23.08.17 INQUIRY INTO FRAUGHT COMMUNITY DEVELOPMENT PROGRAM HEARS CONCERNS FROM ACROSS WA

INQUIRY INTO FRAUGHT COMMUNITY DEVELOPMENT PROGRAM HEARS CONCERNS FROM ACROSS WA

Representatives from community organisations and Aboriginal corporations from across Northern Western Australia have voiced concerns over the Government’s Community Development Program.

Today, The Senate Inquiry into the appropriateness and effectiveness of the objectives, design, implementation and evaluation of the Community Development Program held a public hearing in Kalgoorlie.

Labor secured the inquiry into the fraught Community Development Program in March, after communities across the Northern Territory and Western Australia told us that this system leaves people in more debt, without food to feed their families, in rental arrears and feeling hopeless, struggling with an infuriating bureaucratic reporting process. 

These concerns were echoed in today’s hearings and documented in the Ngaanyatjarra Council’s submission to the inquiry, which describes CDP as a top down policy which has damaged the spirt of the Ngaanyatjarra lands.

‘We are making this submission to explain to you that we don’t want CDP.

The experience of CDP has been a very negative one.

The design of the CDP is explicitly based on an assumption that a regime of incentives and disincentives, if sufficiently punitive and applied over an extended period of time, will eventually teach Ngaanyatjarra people the value of regular work. History suggests there is no basis for this assumption. In practice, CDP requires adults to meet their income support obligations by undertaking work-like activities, often relatively meaningless tasks and under strict compliance arrangements. This is a hopeless vision of life on the Lands.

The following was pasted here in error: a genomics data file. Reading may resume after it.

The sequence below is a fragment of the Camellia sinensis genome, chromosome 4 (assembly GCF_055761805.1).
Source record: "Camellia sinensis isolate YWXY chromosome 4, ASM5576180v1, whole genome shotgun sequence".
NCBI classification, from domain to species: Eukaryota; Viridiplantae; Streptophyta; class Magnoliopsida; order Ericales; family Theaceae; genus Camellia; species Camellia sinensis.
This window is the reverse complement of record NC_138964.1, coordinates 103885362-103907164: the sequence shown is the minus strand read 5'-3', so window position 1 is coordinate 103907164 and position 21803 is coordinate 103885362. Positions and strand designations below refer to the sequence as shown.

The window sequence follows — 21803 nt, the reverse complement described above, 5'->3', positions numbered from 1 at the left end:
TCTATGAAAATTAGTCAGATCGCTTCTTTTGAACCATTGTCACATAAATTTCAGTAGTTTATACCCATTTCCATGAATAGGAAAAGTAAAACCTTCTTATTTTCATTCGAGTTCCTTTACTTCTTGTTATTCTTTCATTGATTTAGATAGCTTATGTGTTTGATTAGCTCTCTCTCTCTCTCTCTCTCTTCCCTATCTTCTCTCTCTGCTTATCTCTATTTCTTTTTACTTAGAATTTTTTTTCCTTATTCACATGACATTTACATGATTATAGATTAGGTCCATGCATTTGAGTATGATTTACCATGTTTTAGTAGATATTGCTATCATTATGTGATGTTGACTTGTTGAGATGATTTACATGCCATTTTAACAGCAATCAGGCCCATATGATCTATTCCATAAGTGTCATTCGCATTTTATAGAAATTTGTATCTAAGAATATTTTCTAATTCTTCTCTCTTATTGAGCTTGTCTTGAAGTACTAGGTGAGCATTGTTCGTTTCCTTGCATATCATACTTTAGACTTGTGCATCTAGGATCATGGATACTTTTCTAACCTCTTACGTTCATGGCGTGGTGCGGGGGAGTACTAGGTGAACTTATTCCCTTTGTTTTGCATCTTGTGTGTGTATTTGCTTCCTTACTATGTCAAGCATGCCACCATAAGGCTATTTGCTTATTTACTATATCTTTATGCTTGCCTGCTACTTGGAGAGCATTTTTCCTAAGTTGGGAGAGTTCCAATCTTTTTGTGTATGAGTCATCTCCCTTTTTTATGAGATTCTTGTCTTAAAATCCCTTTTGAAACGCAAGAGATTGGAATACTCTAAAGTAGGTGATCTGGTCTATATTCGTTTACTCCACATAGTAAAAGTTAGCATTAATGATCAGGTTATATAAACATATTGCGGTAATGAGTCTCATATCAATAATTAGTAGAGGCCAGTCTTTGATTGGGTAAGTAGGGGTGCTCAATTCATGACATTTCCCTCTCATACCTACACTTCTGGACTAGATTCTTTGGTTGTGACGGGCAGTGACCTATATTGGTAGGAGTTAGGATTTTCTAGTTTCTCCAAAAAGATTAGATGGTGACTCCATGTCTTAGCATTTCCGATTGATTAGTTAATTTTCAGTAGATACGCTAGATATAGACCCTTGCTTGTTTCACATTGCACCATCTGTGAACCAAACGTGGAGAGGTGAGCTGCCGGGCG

We now find ourselves in a situation where desert people cannot feed their families. People don't know what they can do to fix this problem. They feel frustrated and helpless. This is bad because people move to places that have a Centrelink office and many get into trouble when they're away from their own country.’

Earlier programs such as the CDEP had their problems, but at least people in communities were productively engaged in work that benefited their community.

The Inquiry is hearing evidence from representatives across the community including police, community organisations, service providers and Aboriginal organisations. While a range of opinions are being expressed, it is clear that people are searching for an alternative to the CDP that will work to strengthen their communities. Communities want to be involved in designing real work programs that benefit participants, their families and their communities.

We await the outcomes of the Finance and Public Administration References Committee's report but from the evidence the committee has received to date it is clear that a new direction for the design and delivery of work programs in remote communities is needed. This needs to be based on co-design and true consultation. 

WEDNESDAY, 23 AUGUST 2017

 

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